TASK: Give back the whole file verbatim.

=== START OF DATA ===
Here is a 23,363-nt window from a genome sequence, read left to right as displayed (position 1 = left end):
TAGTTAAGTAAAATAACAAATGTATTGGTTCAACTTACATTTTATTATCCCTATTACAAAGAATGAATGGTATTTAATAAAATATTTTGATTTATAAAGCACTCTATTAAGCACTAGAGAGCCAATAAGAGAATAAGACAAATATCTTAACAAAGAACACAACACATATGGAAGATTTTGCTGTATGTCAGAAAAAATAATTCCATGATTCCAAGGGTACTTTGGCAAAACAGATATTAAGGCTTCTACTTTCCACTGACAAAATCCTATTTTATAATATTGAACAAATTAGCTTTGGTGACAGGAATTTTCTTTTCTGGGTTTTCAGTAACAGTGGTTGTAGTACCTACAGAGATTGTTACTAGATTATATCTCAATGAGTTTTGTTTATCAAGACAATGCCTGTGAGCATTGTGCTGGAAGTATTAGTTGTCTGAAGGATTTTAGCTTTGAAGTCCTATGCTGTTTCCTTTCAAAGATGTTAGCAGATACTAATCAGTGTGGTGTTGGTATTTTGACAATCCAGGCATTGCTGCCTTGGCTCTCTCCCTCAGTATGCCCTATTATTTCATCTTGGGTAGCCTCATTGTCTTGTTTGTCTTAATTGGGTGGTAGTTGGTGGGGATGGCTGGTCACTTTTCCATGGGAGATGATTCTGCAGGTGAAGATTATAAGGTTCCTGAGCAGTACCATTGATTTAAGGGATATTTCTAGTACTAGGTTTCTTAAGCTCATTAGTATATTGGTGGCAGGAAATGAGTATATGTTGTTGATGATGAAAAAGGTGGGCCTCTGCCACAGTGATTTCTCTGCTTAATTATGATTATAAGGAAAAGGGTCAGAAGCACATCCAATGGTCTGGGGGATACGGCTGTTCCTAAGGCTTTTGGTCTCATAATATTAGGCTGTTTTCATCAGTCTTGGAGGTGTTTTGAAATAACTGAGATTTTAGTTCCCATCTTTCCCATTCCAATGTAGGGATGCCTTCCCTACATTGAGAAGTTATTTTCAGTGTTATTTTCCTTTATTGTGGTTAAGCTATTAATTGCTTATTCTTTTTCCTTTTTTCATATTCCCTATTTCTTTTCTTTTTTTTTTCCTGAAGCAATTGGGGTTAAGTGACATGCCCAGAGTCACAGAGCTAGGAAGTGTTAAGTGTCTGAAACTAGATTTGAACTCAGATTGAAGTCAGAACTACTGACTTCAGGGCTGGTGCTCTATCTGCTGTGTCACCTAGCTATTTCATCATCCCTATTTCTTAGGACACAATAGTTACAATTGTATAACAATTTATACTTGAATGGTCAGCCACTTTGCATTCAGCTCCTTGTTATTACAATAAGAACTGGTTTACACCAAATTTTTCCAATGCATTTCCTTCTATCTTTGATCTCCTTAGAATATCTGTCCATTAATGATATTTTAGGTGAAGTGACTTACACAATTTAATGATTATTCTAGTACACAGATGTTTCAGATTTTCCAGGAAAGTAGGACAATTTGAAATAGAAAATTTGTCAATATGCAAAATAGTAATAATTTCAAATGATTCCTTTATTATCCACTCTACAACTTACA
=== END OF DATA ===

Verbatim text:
Here is a 23,363-nt window from a genome sequence, read left to right as displayed (position 1 = left end):
TAGTTAAGTAAAATAACAAATGTATTGGTTCAACTTACATTTTATTATCCCTATTACAAAGAATGAATGGTATTTAATAAAATATTTTGATTTATAAAGCACTCTATTAAGCACTAGAGAGCCAATAAGAGAATAAGACAAATATCTTAACAAAGAACACAACACATATGGAAGATTTTGCTGTATGTCAGAAAAAATAATTCCATGATTCCAAGGGTACTTTGGCAAAACAGATATTAAGGCTTCTACTTTCCACTGACAAAATCCTATTTTATAATATTGAACAAATTAGCTTTGGTGACAGGAATTTTCTTTTCTGGGTTTTCAGTAACAGTGGTTGTAGTACCTACAGAGATTGTTACTAGATTATATCTCAATGAGTTTTGTTTATCAAGACAATGCCTGTGAGCATTGTGCTGGAAGTATTAGTTGTCTGAAGGATTTTAGCTTTGAAGTCCTATGCTGTTTCCTTTCAAAGATGTTAGCAGATACTAATCAGTGTGGTGTTGGTATTTTGACAATCCAGGCATTGCTGCCTTGGCTCTCTCCCTCAGTATGCCCTATTATTTCATCTTGGGTAGCCTCATTGTCTTGTTTGTCTTAATTGGGTGGTAGTTGGTGGGGATGGCTGGTCACTTTTCCATGGGAGATGATTCTGCAGGTGAAGATTATAAGGTTCCTGAGCAGTACCATTGATTTAAGGGATATTTCTAGTACTAGGTTTCTTAAGCTCATTAGTATATTGGTGGCAGGAAATGAGTATATGTTGTTGATGATGAAAAAGGTGGGCCTCTGCCACAGTGATTTCTCTGCTTAATTATGATTATAAGGAAAAGGGTCAGAAGCACATCCAATGGTCTGGGGGATACGGCTGTTCCTAAGGCTTTTGGTCTCATAATATTAGGCTGTTTTCATCAGTCTTGGAGGTGTTTTGAAATAACTGAGATTTTAGTTCCCATCTTTCCCATTCCAATGTAGGGATGCCTTCCCTACATTGAGAAGTTATTTTCAGTGTTATTTTCCTTTATTGTGGTTAAGCTATTAATTGCTTATTCTTTTTCCTTTTTTCATATTCCCTATTTCTTTTCTTTTTTTTTTCCTGAAGCAATTGGGGTTAAGTGACATGCCCAGAGTCACAGAGCTAGGAAGTGTTAAGTGTCTGAAACTAGATTTGAACTCAGATTGAAGTCAGAACTACTGACTTCAGGGCTGGTGCTCTATCTGCTGTGTCACCTAGCTATTTCATCATCCCTATTTCTTAGGACACAATAGTTACAATTGTATAACAATTTATACTTGAATGGTCAGCCACTTTGCATTCAGCTCCTTGTTATTACAATAAGAACTGGTTTACACCAAATTTTTCCAATGCATTTCCTTCTATCTTTGATCTCCTTAGAATATCTGTCCATTAATGATATTTTAGGTGAAGTGACTTACACAATTTAATGATTATTCTAGTACACAGATGTTTCAGATTTTCCAGGAAAGTAGGACAATTTGAAATAGAAAATTTGTCAATATGCAAAATAGTAATAATTTCAAATGATTCCTTTATTATCCACTCTACAACTTACA